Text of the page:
“Are we there yet?”
Most parents have heard that question plenty, that pleading whine from the back seat. We parents all know that kids today have got it easy, what with their DVD players and handheld games and all. They’ve never crossed three states in the backseat of a beat-up Yugo like you did. They never rode 2,500 miles to Phoenix sans air conditioning with a carsick little sister. But no matter: All those electronic doodads don’t make long trips any quicker. Not really.
Mechanic Jim Preston is on the longest of long trips—one measured in light years, not miles. He’s one of 5,000 folks leaving overcrowded earth for Homestead II, an earthlike world with (as the Homestead Company describes it) “room to grow.” Sure, it’s a 120-year voyage. But Homestead promises that the journey will go quickly. Jim’ll be in hibernation for most of it, slumbering agelessly away as the star systems slip by. He’ll wake up when the ship’s four months away from Homestead II—just enough time to prepare for a new life, meet some new friends and enjoy all the creature comforts the ship has to offer.
And then, one day, Jim wakes up. A friendly, digital face pops up to assure him that he’ll likely feel a little disoriented at first, the natural result of coming out of hibernation.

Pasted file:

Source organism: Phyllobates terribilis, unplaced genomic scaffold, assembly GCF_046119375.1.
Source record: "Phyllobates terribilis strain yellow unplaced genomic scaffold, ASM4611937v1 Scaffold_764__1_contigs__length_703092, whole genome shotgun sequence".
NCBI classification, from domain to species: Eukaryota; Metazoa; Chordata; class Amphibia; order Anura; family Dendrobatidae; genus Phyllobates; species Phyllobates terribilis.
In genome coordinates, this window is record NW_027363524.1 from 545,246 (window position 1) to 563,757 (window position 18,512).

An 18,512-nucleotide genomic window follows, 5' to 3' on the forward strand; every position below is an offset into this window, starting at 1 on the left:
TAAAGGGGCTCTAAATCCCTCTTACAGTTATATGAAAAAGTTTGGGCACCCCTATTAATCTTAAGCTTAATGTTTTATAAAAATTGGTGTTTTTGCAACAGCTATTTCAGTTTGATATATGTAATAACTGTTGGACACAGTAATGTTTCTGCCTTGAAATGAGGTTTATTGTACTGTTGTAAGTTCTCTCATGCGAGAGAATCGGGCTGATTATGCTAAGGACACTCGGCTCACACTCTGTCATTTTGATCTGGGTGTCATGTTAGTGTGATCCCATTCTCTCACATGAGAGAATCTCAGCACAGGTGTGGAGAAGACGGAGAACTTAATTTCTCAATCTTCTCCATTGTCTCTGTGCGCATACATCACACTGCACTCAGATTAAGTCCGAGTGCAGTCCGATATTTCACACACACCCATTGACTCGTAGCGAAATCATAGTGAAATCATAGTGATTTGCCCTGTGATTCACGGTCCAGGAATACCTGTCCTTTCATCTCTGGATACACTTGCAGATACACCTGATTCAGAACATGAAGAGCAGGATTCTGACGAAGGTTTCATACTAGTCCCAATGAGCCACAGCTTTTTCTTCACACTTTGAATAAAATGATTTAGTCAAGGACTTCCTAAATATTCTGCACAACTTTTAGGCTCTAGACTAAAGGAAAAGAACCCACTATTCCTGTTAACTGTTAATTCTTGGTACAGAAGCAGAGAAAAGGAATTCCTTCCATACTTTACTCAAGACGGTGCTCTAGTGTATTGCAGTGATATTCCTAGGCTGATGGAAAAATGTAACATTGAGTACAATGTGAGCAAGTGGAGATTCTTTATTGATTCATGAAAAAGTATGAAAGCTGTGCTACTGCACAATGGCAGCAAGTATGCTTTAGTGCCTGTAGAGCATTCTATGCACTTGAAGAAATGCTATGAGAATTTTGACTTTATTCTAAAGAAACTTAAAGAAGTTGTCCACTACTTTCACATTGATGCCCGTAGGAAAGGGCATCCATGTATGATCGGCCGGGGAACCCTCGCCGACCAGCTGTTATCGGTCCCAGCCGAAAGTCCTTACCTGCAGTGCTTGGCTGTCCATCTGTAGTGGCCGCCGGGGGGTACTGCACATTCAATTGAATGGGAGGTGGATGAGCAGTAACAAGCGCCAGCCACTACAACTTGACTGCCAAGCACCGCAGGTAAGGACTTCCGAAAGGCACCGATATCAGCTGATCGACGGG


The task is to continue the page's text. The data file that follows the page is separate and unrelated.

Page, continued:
As the day goes by, he does feel better … but alas, no less disoriented. He’s the only one who goes to a mandatory class. The only one who shows up for breakfast. The only one, apparently, awake.
Turns out, Jim’s hibernation pod woke him up a bit too early. About 90 years too early. Given that the human lifespan is pretty much the same during the movie’s indeterminately futurish timeframe as it is now, the odds of Jim ever setting foot on Homestead II land somewhere between “None” and “Just forget about it, buddy.”
Are we there yet?
Yep, long trips can make you feel like you’ll never get there. In Jim’s case, that’s not an exaggeration.
If you’re going to spend 90 years knocking around a spacecraft—or even just a couple of hours, as audiences will with Passengers—you really need to like the folks with whom you’re spending time. That’s not a problem here. Jim and, eventually, fellow early awakee Aurora (which is also, you’ll remember, the name of Disney’s Sleeping Beauty) are both quite likeable. Jim’s dutiful and kind. Aurora’s clever and creative. And when things on the ship really get out of hand, they risk their lives to put things to right—not just to save their own necks, but those of the 5,000 others on board.
[Spoiler Warning:] Because of the movie’s conceit, we know that Jim’s and Aurora’s lives have been irrevocably altered by the fact that they’re awake, and at first there seems to be no way to return to a hibernation state before they reach their final destination. But eventually Jim discovers a way to put at least one of them back to sleep—and he offers the chance to Aurora. When she points out that he’ll spend the rest of his life utterly alone, he says he’ll be OK. “I’ve been alone before.” But Aurora can’t let him do it, nor can she bear to think of him being gone once she wakes up. She decides to forsake hibernation and live the rest of her life with Jim on the ship.